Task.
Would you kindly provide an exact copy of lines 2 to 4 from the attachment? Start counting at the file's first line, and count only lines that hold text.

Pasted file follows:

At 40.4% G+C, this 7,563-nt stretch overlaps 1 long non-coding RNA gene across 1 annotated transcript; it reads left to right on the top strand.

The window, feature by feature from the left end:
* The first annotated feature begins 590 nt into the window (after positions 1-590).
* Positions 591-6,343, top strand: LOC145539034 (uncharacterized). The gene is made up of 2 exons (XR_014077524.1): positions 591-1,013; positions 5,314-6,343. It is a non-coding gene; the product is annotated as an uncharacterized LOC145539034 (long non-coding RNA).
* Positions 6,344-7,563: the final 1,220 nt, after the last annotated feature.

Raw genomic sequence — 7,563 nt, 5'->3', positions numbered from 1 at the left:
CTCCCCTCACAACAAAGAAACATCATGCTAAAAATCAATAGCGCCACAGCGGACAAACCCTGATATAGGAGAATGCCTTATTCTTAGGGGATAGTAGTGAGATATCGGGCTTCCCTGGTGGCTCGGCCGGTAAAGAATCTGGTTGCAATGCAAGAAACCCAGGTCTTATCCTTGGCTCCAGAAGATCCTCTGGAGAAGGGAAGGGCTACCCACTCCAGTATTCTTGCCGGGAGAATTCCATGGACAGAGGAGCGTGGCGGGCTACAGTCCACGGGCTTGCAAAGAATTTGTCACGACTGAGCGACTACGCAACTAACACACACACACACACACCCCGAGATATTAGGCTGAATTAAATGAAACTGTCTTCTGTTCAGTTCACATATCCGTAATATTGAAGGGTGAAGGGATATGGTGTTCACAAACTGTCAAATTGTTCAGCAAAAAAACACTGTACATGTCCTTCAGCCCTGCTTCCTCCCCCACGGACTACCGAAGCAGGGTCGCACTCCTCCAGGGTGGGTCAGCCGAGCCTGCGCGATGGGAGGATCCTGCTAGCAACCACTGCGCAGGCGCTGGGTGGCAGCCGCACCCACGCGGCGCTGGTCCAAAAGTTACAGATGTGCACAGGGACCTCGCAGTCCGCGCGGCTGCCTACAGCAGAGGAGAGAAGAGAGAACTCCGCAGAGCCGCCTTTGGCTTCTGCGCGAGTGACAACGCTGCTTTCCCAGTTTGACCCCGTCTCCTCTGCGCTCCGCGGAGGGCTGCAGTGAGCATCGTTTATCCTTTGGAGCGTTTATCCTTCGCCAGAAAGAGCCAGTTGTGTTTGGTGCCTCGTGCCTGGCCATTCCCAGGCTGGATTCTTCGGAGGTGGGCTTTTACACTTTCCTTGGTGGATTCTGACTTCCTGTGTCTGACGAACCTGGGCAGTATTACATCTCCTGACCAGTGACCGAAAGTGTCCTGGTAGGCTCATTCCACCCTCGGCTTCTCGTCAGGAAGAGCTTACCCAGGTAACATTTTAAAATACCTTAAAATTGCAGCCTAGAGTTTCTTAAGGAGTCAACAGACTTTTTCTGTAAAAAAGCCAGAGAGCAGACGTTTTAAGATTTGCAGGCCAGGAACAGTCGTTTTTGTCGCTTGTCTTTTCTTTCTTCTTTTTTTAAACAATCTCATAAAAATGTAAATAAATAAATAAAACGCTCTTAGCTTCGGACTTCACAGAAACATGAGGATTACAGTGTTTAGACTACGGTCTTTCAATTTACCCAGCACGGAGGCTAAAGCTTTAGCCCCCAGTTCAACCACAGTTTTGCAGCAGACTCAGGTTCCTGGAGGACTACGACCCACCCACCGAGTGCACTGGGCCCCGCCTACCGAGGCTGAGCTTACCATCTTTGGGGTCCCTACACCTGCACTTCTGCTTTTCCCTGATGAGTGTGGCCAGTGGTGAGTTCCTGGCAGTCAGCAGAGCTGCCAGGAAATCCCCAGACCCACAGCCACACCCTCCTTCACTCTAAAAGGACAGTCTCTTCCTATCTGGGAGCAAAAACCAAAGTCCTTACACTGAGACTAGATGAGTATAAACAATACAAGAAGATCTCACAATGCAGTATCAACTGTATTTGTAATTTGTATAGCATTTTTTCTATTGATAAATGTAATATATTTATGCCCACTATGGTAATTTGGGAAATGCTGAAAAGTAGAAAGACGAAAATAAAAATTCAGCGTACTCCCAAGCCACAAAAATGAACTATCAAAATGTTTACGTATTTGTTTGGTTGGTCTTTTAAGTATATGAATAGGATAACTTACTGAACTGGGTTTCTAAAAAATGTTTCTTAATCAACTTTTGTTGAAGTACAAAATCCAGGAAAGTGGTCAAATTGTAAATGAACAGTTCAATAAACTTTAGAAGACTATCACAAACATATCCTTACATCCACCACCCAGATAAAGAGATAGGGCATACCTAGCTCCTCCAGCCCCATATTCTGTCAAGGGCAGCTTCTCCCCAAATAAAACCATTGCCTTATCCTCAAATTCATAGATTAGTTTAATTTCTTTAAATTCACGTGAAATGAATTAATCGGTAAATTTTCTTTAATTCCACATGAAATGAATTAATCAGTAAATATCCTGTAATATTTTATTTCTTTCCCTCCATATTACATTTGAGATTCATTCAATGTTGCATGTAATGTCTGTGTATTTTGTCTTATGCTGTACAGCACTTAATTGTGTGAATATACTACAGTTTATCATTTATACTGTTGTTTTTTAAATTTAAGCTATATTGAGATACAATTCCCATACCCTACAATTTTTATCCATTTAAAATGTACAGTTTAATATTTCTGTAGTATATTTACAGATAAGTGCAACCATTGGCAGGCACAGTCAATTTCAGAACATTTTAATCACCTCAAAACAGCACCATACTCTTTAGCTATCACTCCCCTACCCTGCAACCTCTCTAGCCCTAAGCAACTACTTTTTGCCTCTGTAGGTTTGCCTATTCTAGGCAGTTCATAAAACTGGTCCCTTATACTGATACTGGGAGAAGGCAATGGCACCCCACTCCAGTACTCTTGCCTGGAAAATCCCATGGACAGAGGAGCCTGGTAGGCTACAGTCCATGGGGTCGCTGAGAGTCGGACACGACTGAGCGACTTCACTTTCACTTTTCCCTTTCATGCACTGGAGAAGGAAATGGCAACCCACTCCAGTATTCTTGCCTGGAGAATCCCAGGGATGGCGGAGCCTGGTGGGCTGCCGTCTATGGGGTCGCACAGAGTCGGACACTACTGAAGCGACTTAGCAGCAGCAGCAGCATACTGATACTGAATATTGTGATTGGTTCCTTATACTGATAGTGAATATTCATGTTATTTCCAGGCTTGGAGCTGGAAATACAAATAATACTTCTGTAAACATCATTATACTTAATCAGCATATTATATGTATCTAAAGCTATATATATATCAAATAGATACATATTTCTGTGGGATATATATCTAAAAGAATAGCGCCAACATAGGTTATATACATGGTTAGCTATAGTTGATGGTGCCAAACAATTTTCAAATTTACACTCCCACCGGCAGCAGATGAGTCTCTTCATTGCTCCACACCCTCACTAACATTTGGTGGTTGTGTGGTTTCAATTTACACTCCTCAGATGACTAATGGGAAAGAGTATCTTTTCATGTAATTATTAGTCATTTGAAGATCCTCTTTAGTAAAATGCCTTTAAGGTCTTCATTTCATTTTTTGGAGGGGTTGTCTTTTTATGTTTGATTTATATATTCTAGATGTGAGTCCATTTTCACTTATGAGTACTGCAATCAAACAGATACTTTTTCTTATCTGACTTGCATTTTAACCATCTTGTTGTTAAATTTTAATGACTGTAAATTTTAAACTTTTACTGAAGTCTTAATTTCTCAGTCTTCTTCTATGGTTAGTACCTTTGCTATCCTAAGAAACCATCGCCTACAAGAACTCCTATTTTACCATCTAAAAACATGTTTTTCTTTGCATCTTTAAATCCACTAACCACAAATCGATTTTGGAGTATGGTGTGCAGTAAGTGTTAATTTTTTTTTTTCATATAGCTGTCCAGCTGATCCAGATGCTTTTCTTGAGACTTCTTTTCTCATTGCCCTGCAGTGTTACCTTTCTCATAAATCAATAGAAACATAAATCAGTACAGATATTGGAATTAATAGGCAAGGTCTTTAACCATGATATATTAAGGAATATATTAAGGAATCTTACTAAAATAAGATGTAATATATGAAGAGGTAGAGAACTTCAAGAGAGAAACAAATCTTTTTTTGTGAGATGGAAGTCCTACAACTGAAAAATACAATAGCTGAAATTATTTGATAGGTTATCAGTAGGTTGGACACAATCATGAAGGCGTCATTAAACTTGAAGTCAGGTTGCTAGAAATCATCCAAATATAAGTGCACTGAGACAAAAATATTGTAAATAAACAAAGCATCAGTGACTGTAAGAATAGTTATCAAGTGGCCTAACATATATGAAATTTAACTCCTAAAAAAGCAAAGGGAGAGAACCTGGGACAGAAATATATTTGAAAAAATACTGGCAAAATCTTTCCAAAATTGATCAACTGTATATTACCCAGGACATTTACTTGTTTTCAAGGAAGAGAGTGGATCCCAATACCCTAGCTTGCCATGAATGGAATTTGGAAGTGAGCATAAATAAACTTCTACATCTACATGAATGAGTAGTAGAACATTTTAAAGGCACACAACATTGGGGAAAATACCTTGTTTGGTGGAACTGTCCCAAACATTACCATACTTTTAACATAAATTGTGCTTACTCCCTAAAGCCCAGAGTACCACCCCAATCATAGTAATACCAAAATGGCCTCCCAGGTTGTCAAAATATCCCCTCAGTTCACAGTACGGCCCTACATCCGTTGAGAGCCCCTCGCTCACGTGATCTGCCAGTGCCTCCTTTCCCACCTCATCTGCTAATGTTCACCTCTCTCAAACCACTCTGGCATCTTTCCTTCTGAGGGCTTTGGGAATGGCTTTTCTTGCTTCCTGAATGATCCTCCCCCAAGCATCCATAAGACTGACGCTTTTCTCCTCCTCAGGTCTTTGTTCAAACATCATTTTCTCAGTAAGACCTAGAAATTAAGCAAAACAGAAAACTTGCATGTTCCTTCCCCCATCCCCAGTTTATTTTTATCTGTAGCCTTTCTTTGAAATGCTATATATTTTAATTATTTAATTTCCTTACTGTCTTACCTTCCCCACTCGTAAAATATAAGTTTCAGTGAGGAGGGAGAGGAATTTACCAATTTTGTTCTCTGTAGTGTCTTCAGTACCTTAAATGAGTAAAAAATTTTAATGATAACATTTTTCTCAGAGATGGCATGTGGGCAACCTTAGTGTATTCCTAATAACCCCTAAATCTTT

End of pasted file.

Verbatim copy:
The window, feature by feature from the left end:
* The first annotated feature begins 590 nt into the window (after positions 1-590).
* Positions 591-6,343, top strand: LOC145539034 (uncharacterized). The gene is made up of 2 exons (XR_014077524.1): positions 591-1,013; positions 5,314-6,343. It is a non-coding gene; the product is annotated as an uncharacterized LOC145539034 (long non-coding RNA).